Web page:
Revenue fell 1.4 percent to $3.78 billion, as a 9 percent decline in U.S. sales hurt overall performance, according to a slide on Sun's website. The United States is Sun's biggest market, accounting for 38 percent of sales.
"We don't expect a lot in the U.S., even in the second half of the year," Sun Chief Executive Jonathan Schwartz said in an analyst call.
One problem he cited was U.S. financial services crisis.
"When you've got a $100 million customer that is not going to be growing its IT purchases but instead take it down 30 percent, that's a lot of customer acquisition to make up," Schwartz said.
The company said it does not expect to turn a profit in its current fiscal first quarter, which began July 1.
Sun's shares fell to $9.70 in pre-market trade, from Thursday's Nasdaq close of $10.63.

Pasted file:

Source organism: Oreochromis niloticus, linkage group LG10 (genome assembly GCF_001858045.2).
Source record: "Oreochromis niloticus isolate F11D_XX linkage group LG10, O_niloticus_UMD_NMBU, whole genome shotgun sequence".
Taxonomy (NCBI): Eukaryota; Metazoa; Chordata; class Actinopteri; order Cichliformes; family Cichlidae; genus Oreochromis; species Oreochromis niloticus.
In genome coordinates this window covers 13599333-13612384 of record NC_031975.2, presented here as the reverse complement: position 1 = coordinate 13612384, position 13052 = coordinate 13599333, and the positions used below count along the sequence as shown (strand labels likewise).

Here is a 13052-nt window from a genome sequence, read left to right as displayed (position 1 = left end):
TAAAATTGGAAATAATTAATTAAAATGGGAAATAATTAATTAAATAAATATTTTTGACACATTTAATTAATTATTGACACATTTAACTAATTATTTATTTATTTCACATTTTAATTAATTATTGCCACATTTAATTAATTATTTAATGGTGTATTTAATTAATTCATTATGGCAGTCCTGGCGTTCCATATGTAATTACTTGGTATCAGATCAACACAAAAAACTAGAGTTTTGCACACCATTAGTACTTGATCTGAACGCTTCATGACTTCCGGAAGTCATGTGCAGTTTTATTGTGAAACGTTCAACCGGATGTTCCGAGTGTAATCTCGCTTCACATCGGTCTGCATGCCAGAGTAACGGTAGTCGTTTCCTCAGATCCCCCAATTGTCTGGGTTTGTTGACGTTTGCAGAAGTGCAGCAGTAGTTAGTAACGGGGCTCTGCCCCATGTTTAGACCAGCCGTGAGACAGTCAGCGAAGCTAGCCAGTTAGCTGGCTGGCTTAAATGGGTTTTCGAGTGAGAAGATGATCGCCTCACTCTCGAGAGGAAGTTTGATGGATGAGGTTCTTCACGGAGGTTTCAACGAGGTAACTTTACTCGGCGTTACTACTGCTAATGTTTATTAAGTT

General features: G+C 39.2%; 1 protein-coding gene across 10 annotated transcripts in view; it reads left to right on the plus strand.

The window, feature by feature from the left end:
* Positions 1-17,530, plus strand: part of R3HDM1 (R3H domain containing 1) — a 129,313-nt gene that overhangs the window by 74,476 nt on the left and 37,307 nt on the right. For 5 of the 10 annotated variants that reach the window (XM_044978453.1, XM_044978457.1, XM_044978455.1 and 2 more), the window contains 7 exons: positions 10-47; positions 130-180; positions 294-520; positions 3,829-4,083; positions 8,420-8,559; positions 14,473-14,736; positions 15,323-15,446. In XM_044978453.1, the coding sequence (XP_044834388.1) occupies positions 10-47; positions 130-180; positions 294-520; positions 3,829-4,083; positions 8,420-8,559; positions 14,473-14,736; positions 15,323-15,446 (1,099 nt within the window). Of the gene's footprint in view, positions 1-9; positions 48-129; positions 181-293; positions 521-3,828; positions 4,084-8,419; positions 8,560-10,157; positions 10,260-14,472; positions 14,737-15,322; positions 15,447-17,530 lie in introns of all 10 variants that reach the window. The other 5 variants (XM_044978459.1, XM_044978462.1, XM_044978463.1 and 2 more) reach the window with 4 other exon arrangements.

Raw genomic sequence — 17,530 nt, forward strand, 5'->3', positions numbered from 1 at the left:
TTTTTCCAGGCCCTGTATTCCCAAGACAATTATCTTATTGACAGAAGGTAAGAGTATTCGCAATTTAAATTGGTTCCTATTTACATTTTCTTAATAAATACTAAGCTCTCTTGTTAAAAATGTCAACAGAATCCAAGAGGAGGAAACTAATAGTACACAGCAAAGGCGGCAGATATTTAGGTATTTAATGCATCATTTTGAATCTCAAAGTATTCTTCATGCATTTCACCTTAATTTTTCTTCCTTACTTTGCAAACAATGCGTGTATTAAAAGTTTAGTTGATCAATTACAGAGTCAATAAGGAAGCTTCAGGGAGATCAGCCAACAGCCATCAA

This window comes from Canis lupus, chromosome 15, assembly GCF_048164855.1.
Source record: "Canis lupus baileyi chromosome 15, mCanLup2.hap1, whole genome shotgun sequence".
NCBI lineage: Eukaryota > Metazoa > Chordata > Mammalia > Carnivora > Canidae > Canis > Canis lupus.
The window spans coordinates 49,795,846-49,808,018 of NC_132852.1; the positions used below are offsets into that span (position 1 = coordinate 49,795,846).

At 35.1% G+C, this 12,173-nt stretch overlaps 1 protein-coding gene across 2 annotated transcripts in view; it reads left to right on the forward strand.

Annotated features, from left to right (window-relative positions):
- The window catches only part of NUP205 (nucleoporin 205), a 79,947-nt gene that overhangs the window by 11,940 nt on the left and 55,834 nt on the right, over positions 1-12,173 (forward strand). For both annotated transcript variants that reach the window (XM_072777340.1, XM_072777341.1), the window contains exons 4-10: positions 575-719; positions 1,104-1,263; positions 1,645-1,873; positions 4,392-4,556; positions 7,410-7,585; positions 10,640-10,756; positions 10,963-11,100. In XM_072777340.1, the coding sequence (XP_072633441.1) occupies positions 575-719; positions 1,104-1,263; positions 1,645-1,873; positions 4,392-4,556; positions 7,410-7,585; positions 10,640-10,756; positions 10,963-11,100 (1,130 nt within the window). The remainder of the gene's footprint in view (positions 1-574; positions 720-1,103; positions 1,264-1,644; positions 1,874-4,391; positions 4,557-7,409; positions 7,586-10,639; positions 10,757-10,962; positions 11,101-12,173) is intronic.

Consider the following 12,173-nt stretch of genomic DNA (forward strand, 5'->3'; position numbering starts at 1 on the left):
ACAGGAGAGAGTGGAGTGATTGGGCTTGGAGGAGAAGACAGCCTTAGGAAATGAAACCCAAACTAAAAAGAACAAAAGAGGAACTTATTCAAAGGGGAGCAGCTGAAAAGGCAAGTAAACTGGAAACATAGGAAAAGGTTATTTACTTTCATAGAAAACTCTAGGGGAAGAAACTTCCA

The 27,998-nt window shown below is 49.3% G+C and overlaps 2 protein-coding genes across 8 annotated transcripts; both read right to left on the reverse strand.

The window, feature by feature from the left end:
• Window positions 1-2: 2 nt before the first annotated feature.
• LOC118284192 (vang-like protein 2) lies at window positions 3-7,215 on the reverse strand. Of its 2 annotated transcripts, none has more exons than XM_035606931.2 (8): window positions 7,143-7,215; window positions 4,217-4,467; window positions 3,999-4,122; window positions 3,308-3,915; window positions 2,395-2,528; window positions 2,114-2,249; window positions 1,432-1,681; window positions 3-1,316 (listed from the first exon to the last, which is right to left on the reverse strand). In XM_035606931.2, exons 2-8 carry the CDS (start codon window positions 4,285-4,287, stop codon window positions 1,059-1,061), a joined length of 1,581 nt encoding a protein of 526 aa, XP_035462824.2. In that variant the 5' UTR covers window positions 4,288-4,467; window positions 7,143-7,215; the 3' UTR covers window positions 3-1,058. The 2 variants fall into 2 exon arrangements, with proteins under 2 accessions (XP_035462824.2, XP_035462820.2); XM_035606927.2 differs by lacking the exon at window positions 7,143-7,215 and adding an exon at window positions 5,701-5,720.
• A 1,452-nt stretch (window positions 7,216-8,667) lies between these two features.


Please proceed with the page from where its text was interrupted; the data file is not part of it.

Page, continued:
The company expects revenue to keep declining year-on-year until at least the second half of 2009, and the full year will see modest low single-digit growth in revenue.
"There's no question the challenging U.S. macro environment has hindered our ability to grow the top line and we've got a greater share of our business in the U.S. than many of our peers," Schwartz said.
He said customers held off on making large purchases of its high-priced, high-margin SPARC computers in the United States, reflecting what he described as "economic anxiety" rather than competitive pressures.
Sun's rivals include International Business Machines ,Hewlett-Packard and Dell .
Sun reported profit excluding items of 35 cents per share for the June quarter, at the high end of preliminary estimates it released on July 15.
At the time, the Santa Clara, California company said it expected fourth-quarter profit excluding items of 25 cents to 35 cents and revenue from $3.73 billion to $3.8 billion.
It said on Friday that revenue rose 4 percent in Europe, the Middle East and Africa, comprising 37 percent of sales.
Revenue was flat in the Asia Pacific, accounting for 17 percent of sales. In the Americas outside of the United States, revenue climbed 19 percent, accounting for 8 percent of sales.
The company also said its board authorized an additional repurchase of up to $1 billion of outstanding common stock.